App Store Optimization, or ASO, is a process where a mobile app's in-store page is optimized for better visibility and higher impression-install conversions. You can learn more about optimization here.
When performing ASO-related activities, it can be very tough to accommodate all aspects and specifics, since they all hinge on application store algorithms. However, one can avoid some common mistakes. For you to not repeat the mistakes, we created this rating of the top ASO-related mistakes.
This text contains some professional terms. If you are taking your first steps as an ASO specialist or didn't do it before, let's figure out what these terms mean:
Now let's explore and discuss the most widespread ASO mistakes that we came across in our practice.
ASO specialists carry out competitive analysis to find out the demand level, find growth opportunities, and discover other aspects the developer team may be interested in. Detailed studying of text and graphical performance of competitors is the starting point for collecting the semantic kernel and envisaging your app's metadata.
A suggestion can facilitate a user's journey from the search page to your app's page. Don't forget to invoke and employ them when establishing the semantic kernel and text metadata.
The subtitle is the second most important factor, after the title, affecting keyword indexing. If you leave the subheading field empty, you lose 30 characters — i.e., a bunch of relevant key queries that could help your get indexed better. With this in mind, fill the subtitle with relevant keywords.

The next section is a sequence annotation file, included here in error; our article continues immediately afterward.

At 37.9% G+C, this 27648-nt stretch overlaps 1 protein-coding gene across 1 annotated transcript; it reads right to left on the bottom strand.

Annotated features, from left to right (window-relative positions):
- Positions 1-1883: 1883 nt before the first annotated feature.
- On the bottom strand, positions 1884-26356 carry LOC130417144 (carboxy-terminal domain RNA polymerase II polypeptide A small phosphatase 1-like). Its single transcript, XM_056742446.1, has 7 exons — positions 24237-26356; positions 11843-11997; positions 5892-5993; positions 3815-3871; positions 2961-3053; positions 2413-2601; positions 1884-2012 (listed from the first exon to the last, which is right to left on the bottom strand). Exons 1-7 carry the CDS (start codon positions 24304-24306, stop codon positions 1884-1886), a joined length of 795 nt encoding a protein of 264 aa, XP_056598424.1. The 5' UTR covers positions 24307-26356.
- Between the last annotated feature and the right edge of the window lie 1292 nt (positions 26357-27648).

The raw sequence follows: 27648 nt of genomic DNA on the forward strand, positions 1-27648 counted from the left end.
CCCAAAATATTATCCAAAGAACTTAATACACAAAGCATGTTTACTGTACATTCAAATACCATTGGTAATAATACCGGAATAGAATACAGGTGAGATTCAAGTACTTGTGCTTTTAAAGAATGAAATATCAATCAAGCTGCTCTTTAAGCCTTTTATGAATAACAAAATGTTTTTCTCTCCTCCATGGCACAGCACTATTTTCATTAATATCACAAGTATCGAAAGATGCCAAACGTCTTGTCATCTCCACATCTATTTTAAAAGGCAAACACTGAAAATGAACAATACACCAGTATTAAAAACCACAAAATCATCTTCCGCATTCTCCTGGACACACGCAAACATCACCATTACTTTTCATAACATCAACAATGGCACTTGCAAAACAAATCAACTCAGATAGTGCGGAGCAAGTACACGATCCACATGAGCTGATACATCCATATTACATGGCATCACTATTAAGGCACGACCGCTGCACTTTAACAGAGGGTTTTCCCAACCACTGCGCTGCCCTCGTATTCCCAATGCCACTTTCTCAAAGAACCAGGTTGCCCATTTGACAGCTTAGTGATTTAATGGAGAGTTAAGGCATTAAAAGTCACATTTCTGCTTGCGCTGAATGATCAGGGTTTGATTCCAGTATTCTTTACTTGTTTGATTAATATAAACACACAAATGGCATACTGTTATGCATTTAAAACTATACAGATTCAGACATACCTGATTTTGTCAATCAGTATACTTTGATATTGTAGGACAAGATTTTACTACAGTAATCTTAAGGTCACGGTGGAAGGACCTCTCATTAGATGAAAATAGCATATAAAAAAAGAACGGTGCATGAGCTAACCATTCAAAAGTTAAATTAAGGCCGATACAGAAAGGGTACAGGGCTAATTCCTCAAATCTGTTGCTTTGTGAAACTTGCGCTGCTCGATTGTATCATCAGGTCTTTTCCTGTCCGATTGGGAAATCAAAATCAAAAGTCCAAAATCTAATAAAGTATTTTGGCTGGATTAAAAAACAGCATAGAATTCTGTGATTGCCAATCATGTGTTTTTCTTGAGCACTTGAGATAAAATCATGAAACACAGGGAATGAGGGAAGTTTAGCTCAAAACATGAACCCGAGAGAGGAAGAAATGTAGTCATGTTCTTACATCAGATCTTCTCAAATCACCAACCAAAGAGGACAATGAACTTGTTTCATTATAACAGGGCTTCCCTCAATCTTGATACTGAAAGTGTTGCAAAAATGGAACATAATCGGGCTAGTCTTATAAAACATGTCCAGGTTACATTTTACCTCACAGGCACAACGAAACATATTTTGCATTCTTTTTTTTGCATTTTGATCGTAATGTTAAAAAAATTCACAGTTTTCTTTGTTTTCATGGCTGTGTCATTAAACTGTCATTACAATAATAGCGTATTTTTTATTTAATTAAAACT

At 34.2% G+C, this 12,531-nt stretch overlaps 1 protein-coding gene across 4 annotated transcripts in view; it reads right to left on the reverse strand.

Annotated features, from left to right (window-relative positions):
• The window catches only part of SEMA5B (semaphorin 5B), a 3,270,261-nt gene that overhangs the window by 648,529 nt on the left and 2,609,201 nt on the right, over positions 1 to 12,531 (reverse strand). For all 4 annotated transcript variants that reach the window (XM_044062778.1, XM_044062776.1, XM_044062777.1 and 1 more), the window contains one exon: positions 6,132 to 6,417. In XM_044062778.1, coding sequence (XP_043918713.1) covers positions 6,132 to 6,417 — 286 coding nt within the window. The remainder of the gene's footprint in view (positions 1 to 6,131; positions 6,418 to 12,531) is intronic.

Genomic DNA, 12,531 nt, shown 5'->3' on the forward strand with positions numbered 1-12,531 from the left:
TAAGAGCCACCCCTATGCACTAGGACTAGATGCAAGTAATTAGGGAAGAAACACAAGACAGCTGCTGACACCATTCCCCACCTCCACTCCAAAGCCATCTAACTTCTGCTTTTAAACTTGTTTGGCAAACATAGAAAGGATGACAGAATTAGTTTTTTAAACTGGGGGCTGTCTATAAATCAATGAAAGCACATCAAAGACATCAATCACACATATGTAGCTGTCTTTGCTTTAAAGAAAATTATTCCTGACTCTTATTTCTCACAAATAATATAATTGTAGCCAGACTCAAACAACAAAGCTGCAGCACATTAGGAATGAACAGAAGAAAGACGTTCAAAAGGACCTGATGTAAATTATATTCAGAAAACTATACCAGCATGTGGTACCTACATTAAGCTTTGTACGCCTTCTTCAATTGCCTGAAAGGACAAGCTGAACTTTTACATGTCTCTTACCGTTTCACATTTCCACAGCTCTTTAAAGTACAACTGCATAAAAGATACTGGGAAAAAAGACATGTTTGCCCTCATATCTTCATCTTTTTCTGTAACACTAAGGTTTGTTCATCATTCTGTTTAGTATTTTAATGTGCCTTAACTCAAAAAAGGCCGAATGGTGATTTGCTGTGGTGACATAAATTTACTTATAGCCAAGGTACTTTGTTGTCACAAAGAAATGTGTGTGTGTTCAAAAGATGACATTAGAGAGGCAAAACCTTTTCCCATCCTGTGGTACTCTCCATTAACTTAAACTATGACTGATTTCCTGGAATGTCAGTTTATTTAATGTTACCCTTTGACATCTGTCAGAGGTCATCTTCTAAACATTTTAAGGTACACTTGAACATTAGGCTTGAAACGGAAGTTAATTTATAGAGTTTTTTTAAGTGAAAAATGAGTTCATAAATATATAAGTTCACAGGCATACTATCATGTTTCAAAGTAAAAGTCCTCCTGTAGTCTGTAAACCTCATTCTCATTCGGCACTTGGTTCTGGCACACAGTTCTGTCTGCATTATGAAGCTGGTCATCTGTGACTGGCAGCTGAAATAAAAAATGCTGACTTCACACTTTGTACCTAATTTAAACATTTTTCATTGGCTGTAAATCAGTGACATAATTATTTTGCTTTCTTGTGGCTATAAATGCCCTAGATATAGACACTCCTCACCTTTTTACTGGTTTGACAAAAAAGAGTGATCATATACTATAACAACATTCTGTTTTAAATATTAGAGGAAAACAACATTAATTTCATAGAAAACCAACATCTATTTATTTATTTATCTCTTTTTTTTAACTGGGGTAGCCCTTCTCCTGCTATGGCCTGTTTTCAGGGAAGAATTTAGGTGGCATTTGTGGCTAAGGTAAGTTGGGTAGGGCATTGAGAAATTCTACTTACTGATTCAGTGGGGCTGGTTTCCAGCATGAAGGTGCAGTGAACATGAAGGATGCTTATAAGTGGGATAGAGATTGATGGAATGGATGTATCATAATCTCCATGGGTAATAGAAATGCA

If there are not enough relevant keywords in the text part of your app's metadata, it means that you just waste the symbol space and lose users. Don't let this happen. Form text metadata based on the semantic kernel you assembled and try to occupy every bit of available symbol space with queries relevant to your product.
The absence of exact matches compromises your app's chance to get indexed for keywords. Use exact-match keywords in texts.
Note: App Store can only recognize English. This aspect implies that you can index your app both for a singular and plural form of a keyword. For instance, if you add the keyword "cocktail" to metadata, the App Store will be likely to index your app both for "cocktail" and "cocktails." It's highly improbable that the same thing would work for other languages. If you try this in another language, there is every likelihood that the app will only index your app for the exact keyword you specified.
Some believe that Google Play can distinguish word forms and sometimes indexes various forms of the same word. But since the aforementioned features don't always work, be ready to experiment and try various approaches to the text part of your ASO initiatives.
Duplication of keywords is totally unable to enhance your app's positions on the App Store. Avoid this on the App Store: duplication is ineffective and useless.
On Google Play, however, duplication of keywords can promote your app's positions in results for queries you copy. But don't go too far: too much spamming may negatively affect your product's performance. Experiment and find an optimal solution for mentioning relevant queries in your specific case.
Users don't read: they scan and cling to details. If such details are not emphasized, it's hard for users to read the text and think. As a result, their attention gets distracted. Try to keep your app's description systemized: divide the text into paragraphs, sections, etc. Make reading your intro easy for the user. In return, this will facilitate perception and reception.